• An Explosion of Asters

    by  • October 21, 2010

    Their colors are so intense, majestic, it is a privilege to be out among the asters and goldenrods and drying weeds under a hard autumn sky.                                                              Robert Morgan 1970 In notes, after seeing the first blooms of some New England asters, Symphyotrichum novae-angliae, in my garden 3 years ago, I say, simply, ” Get more...

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    Morning Stars

    by  • October 19, 2010

    On these late October mornings when even a late riser gets up in the dark, make time to go outside and let the stars see you. We’re all part of the same wide universe here on earth. How can any challenges you may have stand up to that? If you are still a child,...

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    Marvelous Milkweed, part of a butterfly garden

    by  • October 17, 2010

    Collecting milkweed pods I found these milkweed pods on a drive up to Bald Mountain in the Sierra Forest. I admired the neat way the seeds are ‘lined up’ and packed tightly in the pods, so when I threw them in a basket by the front door, I thought I’d come back later to...

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    Invasive plants and impatience in the garden

    by  • October 15, 2010

    Arrrgggghh! I did it to myself,…I planted Mexican Primrose in my front beds in my impatience for something to fill in while waiting for my evergreens and groundcovers to grow. Now, after four years, it has spread to the back garden and I have had it with the dried brown stems in the off...

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    Ice Wings

    by  • October 13, 2010

    Each with their secret and each with their song Narcissus lifting their faces to me Paper-white petals so fragile so strong Only in darkness can one truly see Miracles dance in the moonlight tonight! Dull was the day but the midnight was bright!                                                    by Steven Curtis Lance   I’m planting bulbs now, for...

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    Design in Nature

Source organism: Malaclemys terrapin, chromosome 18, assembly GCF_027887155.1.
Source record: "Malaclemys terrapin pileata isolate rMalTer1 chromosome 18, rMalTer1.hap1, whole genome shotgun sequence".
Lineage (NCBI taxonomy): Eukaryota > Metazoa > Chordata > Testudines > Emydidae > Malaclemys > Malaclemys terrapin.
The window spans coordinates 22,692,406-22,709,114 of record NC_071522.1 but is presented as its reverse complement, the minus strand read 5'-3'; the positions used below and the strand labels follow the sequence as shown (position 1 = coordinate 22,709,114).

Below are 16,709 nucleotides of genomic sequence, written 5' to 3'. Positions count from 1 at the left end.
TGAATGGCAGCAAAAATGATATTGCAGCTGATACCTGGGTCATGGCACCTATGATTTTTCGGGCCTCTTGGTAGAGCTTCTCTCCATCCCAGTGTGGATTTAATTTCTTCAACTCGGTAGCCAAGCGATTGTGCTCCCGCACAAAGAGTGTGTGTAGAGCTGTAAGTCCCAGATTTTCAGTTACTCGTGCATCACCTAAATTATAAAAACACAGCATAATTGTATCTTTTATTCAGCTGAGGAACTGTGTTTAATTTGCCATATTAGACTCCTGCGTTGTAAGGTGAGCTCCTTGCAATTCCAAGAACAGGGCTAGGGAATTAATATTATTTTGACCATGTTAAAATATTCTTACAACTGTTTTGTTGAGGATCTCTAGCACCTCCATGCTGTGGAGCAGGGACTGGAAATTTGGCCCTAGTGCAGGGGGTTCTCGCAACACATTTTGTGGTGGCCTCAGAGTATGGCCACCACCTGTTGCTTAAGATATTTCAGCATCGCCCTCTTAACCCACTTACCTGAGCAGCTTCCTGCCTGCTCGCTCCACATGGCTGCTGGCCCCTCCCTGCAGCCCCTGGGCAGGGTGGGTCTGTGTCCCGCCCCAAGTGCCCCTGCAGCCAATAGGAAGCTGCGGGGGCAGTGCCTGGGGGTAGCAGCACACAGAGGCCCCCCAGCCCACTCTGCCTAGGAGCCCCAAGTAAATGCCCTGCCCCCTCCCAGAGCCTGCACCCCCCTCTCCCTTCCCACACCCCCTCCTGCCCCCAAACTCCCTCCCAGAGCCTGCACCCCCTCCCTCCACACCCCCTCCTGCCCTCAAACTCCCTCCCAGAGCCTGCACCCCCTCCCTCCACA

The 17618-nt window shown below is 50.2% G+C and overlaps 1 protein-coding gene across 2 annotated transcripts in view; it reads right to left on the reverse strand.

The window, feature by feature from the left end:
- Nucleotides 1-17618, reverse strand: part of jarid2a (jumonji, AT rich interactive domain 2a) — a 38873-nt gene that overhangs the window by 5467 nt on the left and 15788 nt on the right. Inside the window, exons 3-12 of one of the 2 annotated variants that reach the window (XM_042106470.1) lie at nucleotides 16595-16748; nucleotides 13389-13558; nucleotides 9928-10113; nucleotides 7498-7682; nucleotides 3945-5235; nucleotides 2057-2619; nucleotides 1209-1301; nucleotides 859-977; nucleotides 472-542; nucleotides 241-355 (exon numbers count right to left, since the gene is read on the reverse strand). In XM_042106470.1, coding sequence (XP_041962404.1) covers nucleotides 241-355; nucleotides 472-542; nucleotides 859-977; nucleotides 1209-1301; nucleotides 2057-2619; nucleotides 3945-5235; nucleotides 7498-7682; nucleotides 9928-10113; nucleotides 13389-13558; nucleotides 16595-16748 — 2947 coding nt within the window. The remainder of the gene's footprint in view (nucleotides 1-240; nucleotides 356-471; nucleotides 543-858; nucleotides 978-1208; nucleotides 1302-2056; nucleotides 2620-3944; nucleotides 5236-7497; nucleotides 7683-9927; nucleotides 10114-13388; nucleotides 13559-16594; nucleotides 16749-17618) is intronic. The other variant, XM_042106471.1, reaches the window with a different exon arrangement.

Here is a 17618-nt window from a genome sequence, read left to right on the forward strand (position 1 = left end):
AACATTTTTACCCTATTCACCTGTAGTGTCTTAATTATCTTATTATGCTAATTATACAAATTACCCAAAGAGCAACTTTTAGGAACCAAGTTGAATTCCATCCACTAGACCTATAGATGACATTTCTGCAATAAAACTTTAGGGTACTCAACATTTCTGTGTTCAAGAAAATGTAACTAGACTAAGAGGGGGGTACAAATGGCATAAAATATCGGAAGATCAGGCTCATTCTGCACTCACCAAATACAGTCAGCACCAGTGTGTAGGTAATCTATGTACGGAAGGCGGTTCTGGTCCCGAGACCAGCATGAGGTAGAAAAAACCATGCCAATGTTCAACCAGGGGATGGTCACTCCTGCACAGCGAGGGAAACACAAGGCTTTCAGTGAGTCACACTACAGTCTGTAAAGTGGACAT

by  • October 7, 2010

    Ajuga and Woolly sage

    In art school, we had an assignment on ‘Design in Nature’, and that, I think, inspired my love of patterns found in plants and close-up photos of nature in general.  I bought three macro filters…as macro lenses were too expensive for my Minolta SRT 101 single lens reflex camera I had saved for when...

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    Gardening in the Rain

    by  • October 5, 2010

    First storm of the Autumn season and what gardener alive doesn't love that? Some people dance and sing in the rain, but we're gardeners, so we go out to the garden!

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    New discoveries, new joys

    by  • September 20, 2010

    Oh, red berries, redberries! Hollyleaf Redberry Rhamnus ilicifolia, a plant new to me! A new native plant right here on our place. Cool. Considered a slow growing understory shrub, a Redberry is related to a coffeeberry, usually 3-9 feet tall and it looks just like an oak.

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    ‘Sweet vagrant’ tarweed

    by  • September 16, 2010

    "What is that wonderful smell", guests exclaim! So spicy and fragrant, Common Madia, Madia elegans and Rosinweed, Calycadenia truncata are both referred to as tarweed in the Sierra Foothills.

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    Local, local, local

    by  • September 2, 2010

    Welcome to Madera County Gardening Examiner , Facebook page. What you can do here: Get connected to informative articles about gardening in our mountain area and much more. Fun!

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    August ‘Easter’ Lilies

    by  • August 18, 2010

    Three pots of lilies, with faded blooms, given to me by a friend in May 2009, were planted on the back garden bank and then forgotten until early this summer when the stems popped up from among the yarrow.

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    My easy seed saving system

    by  • August 15, 2010

    In late summer, Nature has a way of reproducing each plant and all you have to do is take notice of how it’s done naturally.  Take a good look at your flowers and vegetable plants and notice that their seeds are developing. The seed pods start to swell and dry when the plant has achieved its...

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    How to: Meat Bee Trap

    by  • August 4, 2010

    Meat bee trap

    Some folks can live and let live in the garden, but meat bees push my limits! A friend told me about this simple way to make a trap for pesky meat bees (or yellow jackets) that can keep them from getting between you and that bite of juicy hamburger next time you BBQ.

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